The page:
Éowyn gritted her teeth. To be treated like a thing! A mere pawn to bring down the king but of no value in itself. She felt the Steward's gaze on herself, as if he had sensed her tension, but she looked ahead stubbornly, unable to control her anger. To her relief he made no attempt to talk to her for a while, and only when she had regained her composure he finally spoke. "I doubt we have seen the last of it. I informed Elessar about everything that has been going on and suggested that he makes Imrahil privy to it. Have you talked to anybody about it?"
Éowyn shook her head. "I do not wish to be drawn into any Gondorean machinations, my lord. I had enough of the like in the Mark."
He sighed. "I'm truly sorry about what happened, and I wish from the bottom of my heart I could have prevented you getting involved."
Éowyn shrugged. "I know, my lord. I'm just afraid that you are so used to being responsible that you cannot see that there are people who are used to acting on their own authority." He did not answer at once and she added: "And as I told you, I do not appreciate the idea that you have people telling you things about my condition."
She felt him tense at her reproach and could not help the sensation of grim satisfaction, though it evaporated as soon as he spoke again. "I assure you I would have asked you directly if I had seen any possibility of doing so, my lady. But you were utterly cross and I was worried."
Worried! In vain she reached for the contempt that word usually caused her to feel. She had seen his face that evening in front of the Gondorean ward. Had seen his hurt, his longing... If she only had talked then. She clenched her fist, hidden in the folds of her skirts. Béma, she was really becoming pathetic!
And then there was his voice again, smooth and with just the most subtle undertone of irony: "But as far as spilling the beans goes, I assume we are even now after Saelind told you about me getting drunk."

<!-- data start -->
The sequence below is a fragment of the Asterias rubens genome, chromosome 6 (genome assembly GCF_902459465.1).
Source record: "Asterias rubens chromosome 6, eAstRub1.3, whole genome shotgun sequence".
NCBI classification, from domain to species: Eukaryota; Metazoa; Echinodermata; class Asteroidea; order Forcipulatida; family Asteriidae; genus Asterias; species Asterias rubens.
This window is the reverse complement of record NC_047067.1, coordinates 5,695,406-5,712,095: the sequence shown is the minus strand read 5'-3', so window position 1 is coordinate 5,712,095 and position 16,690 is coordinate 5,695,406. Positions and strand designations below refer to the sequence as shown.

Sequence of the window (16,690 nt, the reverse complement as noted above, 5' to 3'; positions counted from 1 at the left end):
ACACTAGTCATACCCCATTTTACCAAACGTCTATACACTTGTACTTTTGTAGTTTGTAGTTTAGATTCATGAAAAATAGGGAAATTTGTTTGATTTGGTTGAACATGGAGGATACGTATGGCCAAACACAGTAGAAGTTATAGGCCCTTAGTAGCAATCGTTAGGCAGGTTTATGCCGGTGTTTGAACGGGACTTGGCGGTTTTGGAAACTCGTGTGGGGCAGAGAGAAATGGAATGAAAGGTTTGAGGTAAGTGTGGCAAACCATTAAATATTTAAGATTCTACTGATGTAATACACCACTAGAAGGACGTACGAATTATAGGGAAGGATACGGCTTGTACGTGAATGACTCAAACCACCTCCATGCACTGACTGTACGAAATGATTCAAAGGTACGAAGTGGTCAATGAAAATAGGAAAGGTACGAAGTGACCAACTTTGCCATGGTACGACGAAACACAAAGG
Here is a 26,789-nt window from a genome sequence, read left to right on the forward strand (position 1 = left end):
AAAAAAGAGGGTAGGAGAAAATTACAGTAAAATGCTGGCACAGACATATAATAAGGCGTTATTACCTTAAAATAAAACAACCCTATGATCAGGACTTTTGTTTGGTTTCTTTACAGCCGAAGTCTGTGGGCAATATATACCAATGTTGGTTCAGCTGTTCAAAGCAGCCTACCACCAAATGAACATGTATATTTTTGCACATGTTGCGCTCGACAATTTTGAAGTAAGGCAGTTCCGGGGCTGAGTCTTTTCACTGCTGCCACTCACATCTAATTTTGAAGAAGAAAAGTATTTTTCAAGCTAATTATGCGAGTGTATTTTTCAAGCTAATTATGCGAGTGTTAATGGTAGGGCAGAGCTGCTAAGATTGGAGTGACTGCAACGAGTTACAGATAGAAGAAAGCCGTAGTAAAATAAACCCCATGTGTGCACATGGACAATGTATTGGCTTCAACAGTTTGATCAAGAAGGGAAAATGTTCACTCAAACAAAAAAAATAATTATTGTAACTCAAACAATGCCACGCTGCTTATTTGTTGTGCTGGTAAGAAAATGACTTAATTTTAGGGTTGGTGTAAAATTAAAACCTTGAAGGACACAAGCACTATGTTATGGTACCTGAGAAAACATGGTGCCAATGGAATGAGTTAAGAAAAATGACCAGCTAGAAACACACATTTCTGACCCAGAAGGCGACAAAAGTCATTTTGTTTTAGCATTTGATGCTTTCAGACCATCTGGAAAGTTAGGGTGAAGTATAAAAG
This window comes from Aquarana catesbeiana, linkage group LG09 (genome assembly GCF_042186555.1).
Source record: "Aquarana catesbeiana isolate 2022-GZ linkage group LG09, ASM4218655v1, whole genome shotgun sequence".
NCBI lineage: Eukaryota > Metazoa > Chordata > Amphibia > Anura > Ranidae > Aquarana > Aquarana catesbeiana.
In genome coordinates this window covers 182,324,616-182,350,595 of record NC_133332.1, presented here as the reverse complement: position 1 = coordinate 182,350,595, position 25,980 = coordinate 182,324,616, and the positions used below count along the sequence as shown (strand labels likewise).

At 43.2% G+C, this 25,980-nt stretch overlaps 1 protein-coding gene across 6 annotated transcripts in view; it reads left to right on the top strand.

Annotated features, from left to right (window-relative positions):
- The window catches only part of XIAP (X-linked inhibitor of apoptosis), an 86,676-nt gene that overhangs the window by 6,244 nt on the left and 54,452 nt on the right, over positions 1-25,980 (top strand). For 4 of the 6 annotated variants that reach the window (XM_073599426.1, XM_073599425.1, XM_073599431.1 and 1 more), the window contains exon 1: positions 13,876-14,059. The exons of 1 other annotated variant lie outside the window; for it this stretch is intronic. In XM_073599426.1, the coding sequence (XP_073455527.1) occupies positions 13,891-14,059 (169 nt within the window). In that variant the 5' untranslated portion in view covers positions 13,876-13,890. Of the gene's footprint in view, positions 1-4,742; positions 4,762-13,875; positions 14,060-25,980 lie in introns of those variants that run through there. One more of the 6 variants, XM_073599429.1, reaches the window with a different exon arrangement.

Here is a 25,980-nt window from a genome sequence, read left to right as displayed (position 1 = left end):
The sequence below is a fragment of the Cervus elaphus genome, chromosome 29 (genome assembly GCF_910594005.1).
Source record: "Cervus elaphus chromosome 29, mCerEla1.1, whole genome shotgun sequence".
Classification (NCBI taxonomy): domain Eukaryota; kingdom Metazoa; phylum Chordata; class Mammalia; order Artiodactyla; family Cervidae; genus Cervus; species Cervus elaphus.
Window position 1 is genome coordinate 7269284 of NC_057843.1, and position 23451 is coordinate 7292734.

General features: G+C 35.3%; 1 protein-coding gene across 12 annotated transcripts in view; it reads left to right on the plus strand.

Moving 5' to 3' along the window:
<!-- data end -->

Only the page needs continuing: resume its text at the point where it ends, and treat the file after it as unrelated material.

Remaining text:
Surprised, Éowyn looked up. His face was as serious as could be, a mask of courtly politeness, but the corners of his eyes crinkled ever so lightly. His eyes... She felt her breath hitch. How could a gaze be so serious and yet hold so much warmth, so much life in its profound and steady depth? She swallowed. She wanted those eyes to smile, to laugh, this drowned joy of life to come to the surface... She wanted him to be happy. For a split second she felt the urge to grab his tunic, shake him, yell at him to smile. Embarrassed she averted her eyes, mumbling under her breath: "She told you?"
"She did indeed." His voice was sober, but she did not feel composed enough yet to look at him. After a moment he added: "I am sorry about her behaviour, Éowyn, but try to understand her. She..."
Shaking her head, Éowyn looked up. "But I do understand her. It was rather her wording that upset me and made me show her the door."
His eyebrow twitched. "Did you? She didn't tell me that."
Had she ever expected her to do so? Trying to make easy of the situation, Éowyn shrugged. At least Saelind truly had lost no time in informing the Steward about their meeting. It only remained to be seen what exactly that proud old woman had told him. "Well, in that case you had better forget that I mentioned it."
Faramir smiled. "I certainly will, my lady."
For a while they continued their walk in silence and with relief Éowyn noticed that the awkwardness of the beginning had disappeared. She almost heaved a breath. How could it make her so idiotically happy that they could walk in silence without the feeling that the unsaid words were separating them like a wall made of boulders?
When they reached the far side of the garden, shaded by the evergreen branches of the cedar, they stopped in mutual accord. Here they had spotted the blue and rose blossoms of the lungwort on their first walk, little more than two sennights ago. Éowyn found it difficult not to shake her head. It seemed to have happened in a different age.
It was Faramir who raised his voice first. "I also talked with Tuingail."
"Tuingail?" Éowyn frowned. "I told her to shut up and keep out of my affairs, and I see no reason why she should have talked to you."
He gravely shook his head. "She did not approach me, Éowyn. I met her at the Lady Saelind's and I saw that she was worried and..."
Éowyn snorted. "Everybody seems to be worried around me."
He shot her an appraising look. "And should they not be? "
"No, my lord. I rather would they stopped worrying and rather spoke to me directly, plain and open."
He nodded earnestly. "You told the Lady Saelind you were willing to listen to me."